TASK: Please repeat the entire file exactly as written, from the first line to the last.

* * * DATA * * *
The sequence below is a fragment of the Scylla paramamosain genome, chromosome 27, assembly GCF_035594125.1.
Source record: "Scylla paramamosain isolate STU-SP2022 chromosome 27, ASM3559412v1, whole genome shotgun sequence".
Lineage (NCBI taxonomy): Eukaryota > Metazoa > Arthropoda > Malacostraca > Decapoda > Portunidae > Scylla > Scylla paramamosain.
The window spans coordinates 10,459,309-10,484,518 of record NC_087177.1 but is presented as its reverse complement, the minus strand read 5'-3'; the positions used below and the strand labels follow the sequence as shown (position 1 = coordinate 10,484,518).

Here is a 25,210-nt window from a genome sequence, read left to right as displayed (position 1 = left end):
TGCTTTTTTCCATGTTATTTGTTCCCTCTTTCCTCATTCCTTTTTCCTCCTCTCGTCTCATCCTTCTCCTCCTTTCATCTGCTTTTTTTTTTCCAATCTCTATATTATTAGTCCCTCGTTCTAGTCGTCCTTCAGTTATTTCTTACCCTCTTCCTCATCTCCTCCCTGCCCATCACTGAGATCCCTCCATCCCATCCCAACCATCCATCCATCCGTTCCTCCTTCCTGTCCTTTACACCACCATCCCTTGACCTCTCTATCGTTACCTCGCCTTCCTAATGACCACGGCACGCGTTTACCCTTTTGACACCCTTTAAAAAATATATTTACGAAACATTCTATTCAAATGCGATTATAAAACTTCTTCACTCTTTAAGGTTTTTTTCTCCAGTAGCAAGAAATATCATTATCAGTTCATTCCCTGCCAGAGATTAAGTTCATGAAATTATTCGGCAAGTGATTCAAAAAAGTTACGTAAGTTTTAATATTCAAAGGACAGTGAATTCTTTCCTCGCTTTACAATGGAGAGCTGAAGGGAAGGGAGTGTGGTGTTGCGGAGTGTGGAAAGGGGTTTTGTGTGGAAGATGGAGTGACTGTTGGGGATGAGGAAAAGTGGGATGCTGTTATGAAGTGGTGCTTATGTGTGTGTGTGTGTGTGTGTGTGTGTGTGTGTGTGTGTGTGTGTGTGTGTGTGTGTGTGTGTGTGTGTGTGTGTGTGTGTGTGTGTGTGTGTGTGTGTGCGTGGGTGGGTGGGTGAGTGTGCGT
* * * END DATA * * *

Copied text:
The sequence below is a fragment of the Scylla paramamosain genome, chromosome 27, assembly GCF_035594125.1.
Source record: "Scylla paramamosain isolate STU-SP2022 chromosome 27, ASM3559412v1, whole genome shotgun sequence".
Lineage (NCBI taxonomy): Eukaryota > Metazoa > Arthropoda > Malacostraca > Decapoda > Portunidae > Scylla > Scylla paramamosain.
The window spans coordinates 10,459,309-10,484,518 of record NC_087177.1 but is presented as its reverse complement, the minus strand read 5'-3'; the positions used below and the strand labels follow the sequence as shown (position 1 = coordinate 10,484,518).

Here is a 25,210-nt window from a genome sequence, read left to right as displayed (position 1 = left end):
TGCTTTTTTCCATGTTATTTGTTCCCTCTTTCCTCATTCCTTTTTCCTCCTCTCGTCTCATCCTTCTCCTCCTTTCATCTGCTTTTTTTTTTCCAATCTCTATATTATTAGTCCCTCGTTCTAGTCGTCCTTCAGTTATTTCTTACCCTCTTCCTCATCTCCTCCCTGCCCATCACTGAGATCCCTCCATCCCATCCCAACCATCCATCCATCCGTTCCTCCTTCCTGTCCTTTACACCACCATCCCTTGACCTCTCTATCGTTACCTCGCCTTCCTAATGACCACGGCACGCGTTTACCCTTTTGACACCCTTTAAAAAATATATTTACGAAACATTCTATTCAAATGCGATTATAAAACTTCTTCACTCTTTAAGGTTTTTTTCTCCAGTAGCAAGAAATATCATTATCAGTTCATTCCCTGCCAGAGATTAAGTTCATGAAATTATTCGGCAAGTGATTCAAAAAAGTTACGTAAGTTTTAATATTCAAAGGACAGTGAATTCTTTCCTCGCTTTACAATGGAGAGCTGAAGGGAAGGGAGTGTGGTGTTGCGGAGTGTGGAAAGGGGTTTTGTGTGGAAGATGGAGTGACTGTTGGGGATGAGGAAAAGTGGGATGCTGTTATGAAGTGGTGCTTATGTGTGTGTGTGTGTGTGTGTGTGTGTGTGTGTGTGTGTGTGTGTGTGTGTGTGTGTGTGTGTGTGTGTGTGTGTGTGTGTGTGTGTGTGTGTGTGTGTGCGTGGGTGGGTGGGTGAGTGTGCGT